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Old 01-02-2017, 10:08 AM   #1
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Insulation/thermal windows

I am finally considering extra installation for our trailer. We didn't think we needed it since we live down south and don't plan to do cold-weather camping. But a couple of people told us it would be helpful in hot weather and we wouldn't have to run our air-conditioner as much.
I noticed that thermal windows come with that option, But my husband really likes the Side to side sliding windows to let fresh air pour in on good weather days. don't think side to side sliding windows come insulated do they?
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Old 01-02-2017, 10:16 AM   #2
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I believe that the new options for insulation/insulated windows are the new frameless style only. I don't know if Reace will do the insulation only, without the insulated windows, as they are a package now.
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Old 01-02-2017, 10:35 AM   #3
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You will not regret getting the thermo windows and insulation but you may regret not getting them.

Remember rain and water running down the walls can come in the slider windows and you can not leave them open in the rain. Not as much of a problem with the awning windows.
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Old 01-02-2017, 10:42 AM   #4
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The reason for this is Hehr Mfg doesn't want to onesie-twosie parts and because Escape doesn't make 5,000 trailers a year they had to pare down and standardize- not an exact quote but this was the jist of what Reace told me when I asked about a non-split rear frameless window.

Ordering half the insulation package was always an off-label option; we were going to do that for $500 however our single pane window order fell through due to half the windows being back ordered. Having had both I would say the dual pane sliders operate better. Just one of those things that they aren't available anymore.
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Old 01-02-2017, 12:14 PM   #5
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The heat loss / heat gain is greater through the windows than through the walls . Insulating the walls without installing thermopane windows would do little to improve cold weather performance . The insulation and Windows are offered as a package for a good reason.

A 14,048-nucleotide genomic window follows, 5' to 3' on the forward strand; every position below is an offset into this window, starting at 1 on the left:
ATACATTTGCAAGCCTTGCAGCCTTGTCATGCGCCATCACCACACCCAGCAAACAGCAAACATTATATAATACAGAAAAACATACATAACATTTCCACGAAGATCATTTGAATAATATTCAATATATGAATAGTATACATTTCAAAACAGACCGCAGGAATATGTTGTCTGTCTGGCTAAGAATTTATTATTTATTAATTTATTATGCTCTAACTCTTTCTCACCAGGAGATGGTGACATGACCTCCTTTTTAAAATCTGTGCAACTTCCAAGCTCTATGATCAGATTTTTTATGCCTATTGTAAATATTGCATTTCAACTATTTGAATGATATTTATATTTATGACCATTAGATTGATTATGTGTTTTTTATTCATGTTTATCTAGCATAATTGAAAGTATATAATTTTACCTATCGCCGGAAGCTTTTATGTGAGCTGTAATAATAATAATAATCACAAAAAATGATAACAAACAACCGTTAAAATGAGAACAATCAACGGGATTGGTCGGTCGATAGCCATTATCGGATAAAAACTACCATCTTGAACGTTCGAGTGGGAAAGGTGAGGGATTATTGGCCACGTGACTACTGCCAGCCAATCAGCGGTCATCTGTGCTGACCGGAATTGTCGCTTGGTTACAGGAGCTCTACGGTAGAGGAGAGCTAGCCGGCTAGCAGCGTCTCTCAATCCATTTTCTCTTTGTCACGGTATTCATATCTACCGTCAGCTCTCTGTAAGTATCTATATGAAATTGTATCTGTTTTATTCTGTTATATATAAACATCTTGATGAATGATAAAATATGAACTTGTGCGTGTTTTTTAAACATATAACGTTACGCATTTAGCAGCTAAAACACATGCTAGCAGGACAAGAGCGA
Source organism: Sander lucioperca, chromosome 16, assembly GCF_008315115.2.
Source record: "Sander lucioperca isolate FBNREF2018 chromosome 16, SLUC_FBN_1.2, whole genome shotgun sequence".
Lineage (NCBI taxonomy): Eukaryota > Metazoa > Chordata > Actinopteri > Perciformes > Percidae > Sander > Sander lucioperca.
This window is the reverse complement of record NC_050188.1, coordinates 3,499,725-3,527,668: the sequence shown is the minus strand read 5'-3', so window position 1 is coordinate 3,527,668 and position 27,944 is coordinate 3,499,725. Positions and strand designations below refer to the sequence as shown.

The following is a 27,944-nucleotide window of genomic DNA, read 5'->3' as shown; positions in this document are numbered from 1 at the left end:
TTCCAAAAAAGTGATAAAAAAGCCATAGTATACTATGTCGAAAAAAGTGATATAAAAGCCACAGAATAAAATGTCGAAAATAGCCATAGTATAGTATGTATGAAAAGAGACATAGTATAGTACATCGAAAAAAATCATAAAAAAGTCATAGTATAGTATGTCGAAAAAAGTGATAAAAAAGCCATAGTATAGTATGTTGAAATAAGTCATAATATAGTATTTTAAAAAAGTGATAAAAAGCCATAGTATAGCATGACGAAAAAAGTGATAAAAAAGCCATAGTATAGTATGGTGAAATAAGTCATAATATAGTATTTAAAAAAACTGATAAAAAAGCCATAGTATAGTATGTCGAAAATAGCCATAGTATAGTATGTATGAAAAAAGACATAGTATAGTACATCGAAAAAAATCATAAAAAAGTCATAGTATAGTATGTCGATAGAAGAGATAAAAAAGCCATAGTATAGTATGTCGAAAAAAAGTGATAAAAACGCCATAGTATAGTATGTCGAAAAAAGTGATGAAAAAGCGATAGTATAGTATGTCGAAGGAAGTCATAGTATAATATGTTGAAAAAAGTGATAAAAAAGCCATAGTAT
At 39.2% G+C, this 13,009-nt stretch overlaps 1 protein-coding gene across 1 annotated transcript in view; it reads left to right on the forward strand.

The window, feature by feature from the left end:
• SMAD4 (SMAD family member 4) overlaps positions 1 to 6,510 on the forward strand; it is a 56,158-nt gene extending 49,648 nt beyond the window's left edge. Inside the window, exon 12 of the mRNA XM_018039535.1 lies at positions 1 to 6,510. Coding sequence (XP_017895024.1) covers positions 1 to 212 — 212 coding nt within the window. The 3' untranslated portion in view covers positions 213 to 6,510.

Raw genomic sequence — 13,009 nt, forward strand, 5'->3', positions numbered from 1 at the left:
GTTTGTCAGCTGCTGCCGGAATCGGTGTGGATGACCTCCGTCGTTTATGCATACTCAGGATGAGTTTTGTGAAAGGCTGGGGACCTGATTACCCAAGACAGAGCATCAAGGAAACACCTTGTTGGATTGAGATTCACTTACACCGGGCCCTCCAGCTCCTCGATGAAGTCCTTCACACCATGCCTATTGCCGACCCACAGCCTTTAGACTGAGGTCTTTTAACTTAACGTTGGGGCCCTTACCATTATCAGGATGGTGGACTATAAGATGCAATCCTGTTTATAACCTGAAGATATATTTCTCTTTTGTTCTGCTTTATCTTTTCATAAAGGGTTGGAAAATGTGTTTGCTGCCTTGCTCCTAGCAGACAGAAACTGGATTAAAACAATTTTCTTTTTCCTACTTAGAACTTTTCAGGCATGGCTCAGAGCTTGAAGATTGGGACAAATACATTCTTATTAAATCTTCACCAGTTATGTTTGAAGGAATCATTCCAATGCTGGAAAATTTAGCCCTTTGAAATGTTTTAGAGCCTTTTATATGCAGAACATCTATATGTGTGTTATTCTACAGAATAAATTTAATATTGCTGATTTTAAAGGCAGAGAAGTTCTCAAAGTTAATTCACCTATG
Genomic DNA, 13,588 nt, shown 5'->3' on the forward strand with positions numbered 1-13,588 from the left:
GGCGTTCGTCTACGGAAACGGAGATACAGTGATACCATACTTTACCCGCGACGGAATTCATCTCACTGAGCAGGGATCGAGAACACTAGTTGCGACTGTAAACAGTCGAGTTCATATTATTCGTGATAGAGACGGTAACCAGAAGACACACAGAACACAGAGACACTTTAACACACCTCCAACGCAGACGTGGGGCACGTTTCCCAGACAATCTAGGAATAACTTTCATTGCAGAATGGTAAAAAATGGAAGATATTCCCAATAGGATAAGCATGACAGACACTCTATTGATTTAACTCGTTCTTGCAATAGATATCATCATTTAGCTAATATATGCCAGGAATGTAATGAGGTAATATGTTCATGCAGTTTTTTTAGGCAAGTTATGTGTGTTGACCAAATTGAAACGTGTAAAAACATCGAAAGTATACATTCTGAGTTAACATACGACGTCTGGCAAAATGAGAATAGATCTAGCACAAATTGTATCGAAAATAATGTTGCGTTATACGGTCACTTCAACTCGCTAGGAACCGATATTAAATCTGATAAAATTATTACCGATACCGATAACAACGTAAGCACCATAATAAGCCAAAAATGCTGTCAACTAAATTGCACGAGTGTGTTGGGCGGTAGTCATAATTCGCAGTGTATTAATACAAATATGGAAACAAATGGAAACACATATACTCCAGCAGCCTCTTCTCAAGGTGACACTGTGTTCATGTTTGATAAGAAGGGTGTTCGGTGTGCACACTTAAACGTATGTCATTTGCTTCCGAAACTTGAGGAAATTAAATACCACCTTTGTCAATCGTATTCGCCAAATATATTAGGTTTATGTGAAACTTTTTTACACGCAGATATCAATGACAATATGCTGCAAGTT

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Old 01-02-2017, 12:46 PM   #6
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Good point, when I had my Eggcamper and was looking into installing thermal windows, the distributor said I was wasting my money since I had a single fiberglass hull and little or no insulation.
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Old 01-02-2017, 01:32 PM   #7
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Living in Northern Minnesota / Wisconsin , we are more aware of the factors that affect heating a structure . We live in an area with a design temperature of 25 below zero and almost 9000 degree days.
Our cabin has R 40 walls R 60 ceilings , thermopane argon filled low E windows . The windows account for over 50% of our heat loss.
Many people in my area with older moderately sized homes have heat bills which exceed $500 / month in the winter.
If you ever sat in a chair next to a single pane window when it's 25 below with a strong wind , you will soon discover the advantage of having good windows.
I wish someone would design / build an RV window with a non metallic frame to stop the conductivity lose through the window frame.
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Old 01-02-2017, 01:33 PM   #8
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another reason for the new frameless widows.....
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Old 01-02-2017, 02:09 PM   #9
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Quote:
Originally Posted by The Quilting Lady View Post
I am finally considering extra installation for our trailer. We didn't think we needed it since we live down south and don't plan to do cold-weather camping. But a couple of people told us it would be helpful in hot weather and we wouldn't have to run our air-conditioner as much.
I noticed that thermal windows come with that option, But my husband really likes the Side to side sliding windows to let fresh air pour in on good weather days. don't think side to side sliding windows come insulated do they?
I remain puzzled as to where the idea came from that the awning windows let less air in. My simple geometric calculations indicate that the awning windows actually have more square inches of open area. They have the full length of each window times about 3 inches and then the triangles on the sides, which is again 3 inches by the entire height (when both sides are considered.) My sliders don't even open an entire half, the top is angled in, which catches rain and brings it inside, the frame intrudes more on the inside, and there is no thermal break on the outside, as there is with the new frameless windows. (see previous pictures and posts on new windows and insulation.) Again, no question in my mind, the new windows are better, a good deal and desirable in both hot and cold climates.
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Old 01-02-2017, 02:12 PM   #10
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Tim, I have thought that exact same thing about the new windows.
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